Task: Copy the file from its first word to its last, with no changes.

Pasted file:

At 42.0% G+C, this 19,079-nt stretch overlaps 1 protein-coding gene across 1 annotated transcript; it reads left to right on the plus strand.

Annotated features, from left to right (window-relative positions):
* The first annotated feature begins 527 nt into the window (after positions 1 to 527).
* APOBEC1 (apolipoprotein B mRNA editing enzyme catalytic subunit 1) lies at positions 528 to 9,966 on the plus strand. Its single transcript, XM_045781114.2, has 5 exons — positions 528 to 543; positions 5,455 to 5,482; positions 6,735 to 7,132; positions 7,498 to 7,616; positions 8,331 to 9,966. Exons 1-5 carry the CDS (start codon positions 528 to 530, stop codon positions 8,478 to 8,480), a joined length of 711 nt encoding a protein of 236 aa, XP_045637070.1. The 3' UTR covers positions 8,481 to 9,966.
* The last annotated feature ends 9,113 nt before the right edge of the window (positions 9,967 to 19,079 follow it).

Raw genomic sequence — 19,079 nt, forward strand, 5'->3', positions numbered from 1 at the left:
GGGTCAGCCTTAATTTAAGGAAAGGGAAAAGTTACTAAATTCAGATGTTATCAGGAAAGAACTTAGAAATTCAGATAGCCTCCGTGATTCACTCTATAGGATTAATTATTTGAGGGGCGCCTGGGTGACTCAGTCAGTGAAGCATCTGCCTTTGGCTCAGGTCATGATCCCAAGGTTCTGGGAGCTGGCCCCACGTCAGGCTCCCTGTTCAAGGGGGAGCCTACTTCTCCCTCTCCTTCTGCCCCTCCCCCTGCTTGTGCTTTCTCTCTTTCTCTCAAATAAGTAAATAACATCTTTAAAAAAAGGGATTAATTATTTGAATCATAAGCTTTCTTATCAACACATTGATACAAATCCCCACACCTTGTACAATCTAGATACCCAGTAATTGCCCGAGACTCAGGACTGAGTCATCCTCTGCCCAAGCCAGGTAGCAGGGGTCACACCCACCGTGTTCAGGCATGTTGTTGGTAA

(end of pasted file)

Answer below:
At 42.0% G+C, this 19,079-nt stretch overlaps 1 protein-coding gene across 1 annotated transcript; it reads left to right on the plus strand.

Annotated features, from left to right (window-relative positions):
* The first annotated feature begins 527 nt into the window (after positions 1 to 527).
* APOBEC1 (apolipoprotein B mRNA editing enzyme catalytic subunit 1) lies at positions 528 to 9,966 on the plus strand. Its single transcript, XM_045781114.2, has 5 exons — positions 528 to 543; positions 5,455 to 5,482; positions 6,735 to 7,132; positions 7,498 to 7,616; positions 8,331 to 9,966. Exons 1-5 carry the CDS (start codon positions 528 to 530, stop codon positions 8,478 to 8,480), a joined length of 711 nt encoding a protein of 236 aa, XP_045637070.1. The 3' UTR covers positions 8,481 to 9,966.
* The last annotated feature ends 9,113 nt before the right edge of the window (positions 9,967 to 19,079 follow it).

Raw genomic sequence — 19,079 nt, forward strand, 5'->3', positions numbered from 1 at the left:
GGGTCAGCCTTAATTTAAGGAAAGGGAAAAGTTACTAAATTCAGATGTTATCAGGAAAGAACTTAGAAATTCAGATAGCCTCCGTGATTCACTCTATAGGATTAATTATTTGAGGGGCGCCTGGGTGACTCAGTCAGTGAAGCATCTGCCTTTGGCTCAGGTCATGATCCCAAGGTTCTGGGAGCTGGCCCCACGTCAGGCTCCCTGTTCAAGGGGGAGCCTACTTCTCCCTCTCCTTCTGCCCCTCCCCCTGCTTGTGCTTTCTCTCTTTCTCTCAAATAAGTAAATAACATCTTTAAAAAAAGGGATTAATTATTTGAATCATAAGCTTTCTTATCAACACATTGATACAAATCCCCACACCTTGTACAATCTAGATACCCAGTAATTGCCCGAGACTCAGGACTGAGTCATCCTCTGCCCAAGCCAGGTAGCAGGGGTCACACCCACCGTGTTCAGGCATGTTGTTGGTAA